Boiled Chicken Breast
You can make 8 cups of chicken and 8 cups of broth with,
- Chicken breasts, 6 (4 lb, bone-in)
- Carrots, 2 (chunked or cut into strips)
- Celery ribs with tops, 2 (cut into bite-sized pieces)
- Onion, 1 (small, halved)
- Bay leaf, 1
- Garlic clove, 1
- Water, 2 qt
- Salt, 2 tsp.
- Pepper, 1 tsp.
Again, place the chicken in the Dutch oven and throw in all the other ingredients. Pour in the water, cover and bring the chicken to a boil over high heat. Once it’s boiling, lower the flame and let it steadily simmer for 40 minutes straight. Remove from flame and when the chicken has cooled considerably in the broth itself, skin and bone it. Dice, shred or slice the boiled boneless chicken as per your need. You can store this meat in the fridge for up to 3 months in Ziploc pouches.
Boiled chicken is a perfect meat substitute for any kind of meat.
Boiling Vs. Poaching Chicken
The poaching liquid can be…
any non-oil-based fluid – from plain water to water combined with broth, fruit juice, vegetable purée, cream-based sauces, beer or wine to aromatise the poaching liquid (by the time the meat is cooked, the alcohol will already have vapourised).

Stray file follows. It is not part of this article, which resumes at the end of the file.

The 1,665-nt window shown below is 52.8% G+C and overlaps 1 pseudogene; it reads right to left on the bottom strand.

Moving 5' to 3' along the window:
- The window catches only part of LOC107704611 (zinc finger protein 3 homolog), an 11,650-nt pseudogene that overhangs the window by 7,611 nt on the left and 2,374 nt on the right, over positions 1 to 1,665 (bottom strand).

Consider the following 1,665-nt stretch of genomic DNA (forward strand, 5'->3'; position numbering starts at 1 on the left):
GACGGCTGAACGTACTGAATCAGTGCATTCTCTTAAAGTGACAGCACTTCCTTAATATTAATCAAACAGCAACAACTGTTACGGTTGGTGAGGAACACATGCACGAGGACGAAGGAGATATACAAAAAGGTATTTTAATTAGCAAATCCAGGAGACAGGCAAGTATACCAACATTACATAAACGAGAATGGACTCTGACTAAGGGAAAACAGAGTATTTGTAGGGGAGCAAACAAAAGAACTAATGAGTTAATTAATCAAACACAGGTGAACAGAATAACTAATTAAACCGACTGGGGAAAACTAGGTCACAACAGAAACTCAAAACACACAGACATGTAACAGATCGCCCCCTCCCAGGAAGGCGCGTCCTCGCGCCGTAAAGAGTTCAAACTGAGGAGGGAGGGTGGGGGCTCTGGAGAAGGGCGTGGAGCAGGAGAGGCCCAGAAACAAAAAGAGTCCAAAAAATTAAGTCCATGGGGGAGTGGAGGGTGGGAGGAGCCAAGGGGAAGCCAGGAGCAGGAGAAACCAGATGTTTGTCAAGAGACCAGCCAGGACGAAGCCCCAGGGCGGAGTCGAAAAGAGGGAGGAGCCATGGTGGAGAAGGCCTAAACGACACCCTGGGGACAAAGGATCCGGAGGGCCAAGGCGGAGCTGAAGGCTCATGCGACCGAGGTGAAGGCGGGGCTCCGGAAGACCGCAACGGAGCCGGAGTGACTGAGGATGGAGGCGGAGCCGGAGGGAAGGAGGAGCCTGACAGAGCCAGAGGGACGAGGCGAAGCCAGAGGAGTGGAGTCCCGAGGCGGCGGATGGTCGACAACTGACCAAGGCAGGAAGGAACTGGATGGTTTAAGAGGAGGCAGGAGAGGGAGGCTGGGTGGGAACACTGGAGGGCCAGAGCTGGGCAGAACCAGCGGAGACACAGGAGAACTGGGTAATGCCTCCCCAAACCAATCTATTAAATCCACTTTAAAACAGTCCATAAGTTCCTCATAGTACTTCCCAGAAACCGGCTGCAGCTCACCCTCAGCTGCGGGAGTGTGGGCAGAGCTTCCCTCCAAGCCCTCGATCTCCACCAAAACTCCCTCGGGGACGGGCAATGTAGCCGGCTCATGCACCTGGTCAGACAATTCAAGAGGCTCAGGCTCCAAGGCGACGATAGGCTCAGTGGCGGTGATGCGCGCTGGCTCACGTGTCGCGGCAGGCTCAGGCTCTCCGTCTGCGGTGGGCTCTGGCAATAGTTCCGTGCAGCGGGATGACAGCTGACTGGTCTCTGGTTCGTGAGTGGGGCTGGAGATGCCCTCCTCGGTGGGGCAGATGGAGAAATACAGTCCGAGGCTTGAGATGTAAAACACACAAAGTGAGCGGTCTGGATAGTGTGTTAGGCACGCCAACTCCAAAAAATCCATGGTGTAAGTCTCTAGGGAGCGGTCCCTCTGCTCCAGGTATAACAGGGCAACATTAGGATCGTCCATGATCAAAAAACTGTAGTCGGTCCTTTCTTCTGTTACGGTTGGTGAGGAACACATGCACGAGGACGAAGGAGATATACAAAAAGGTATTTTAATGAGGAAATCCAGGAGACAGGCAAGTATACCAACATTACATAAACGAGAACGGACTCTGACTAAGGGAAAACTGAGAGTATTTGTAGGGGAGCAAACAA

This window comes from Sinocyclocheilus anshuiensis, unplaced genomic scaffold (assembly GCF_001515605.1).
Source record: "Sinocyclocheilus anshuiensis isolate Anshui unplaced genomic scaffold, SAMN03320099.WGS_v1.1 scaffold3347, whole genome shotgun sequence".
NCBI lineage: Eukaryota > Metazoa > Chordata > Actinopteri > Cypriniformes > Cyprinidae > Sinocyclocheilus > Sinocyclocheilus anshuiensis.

A lot of chefs around the world believe that poaching chicken is a much better option than boiling it. This is simply because of the fact that when you poach it, the result is juicier, more aromatic and definitely more nutritious. How is poaching different from boiling? Well, poaching entails you to place the chicken in water that has reached a boiling temperature and then has been removed from the heat. The chicken then gets cooked gradually and optimally in the residual heat of the poaching liquid. Since the meat is never subject to direct heating from the stove in this process, the proteins do not shrink too fast and the inherent moisture is not subsequently force-squeezed out of the chicken (as is the case with rapidly boiling chicken). There are two things that need to be kept in mind,
- The poaching liquid should just be enough to cover all the pieces. Not more. Not less. Just enough for you to immerse everything in it. A skillet or a shallow pan is, therefore, ideal for poaching.
- Even though chicken thighs, wings or an entire chicken can be poached, it is best to opt for boneless and skinless chicken breasts because of their high-protein and low-fat content.
Let us see two ways in which we can achieve this.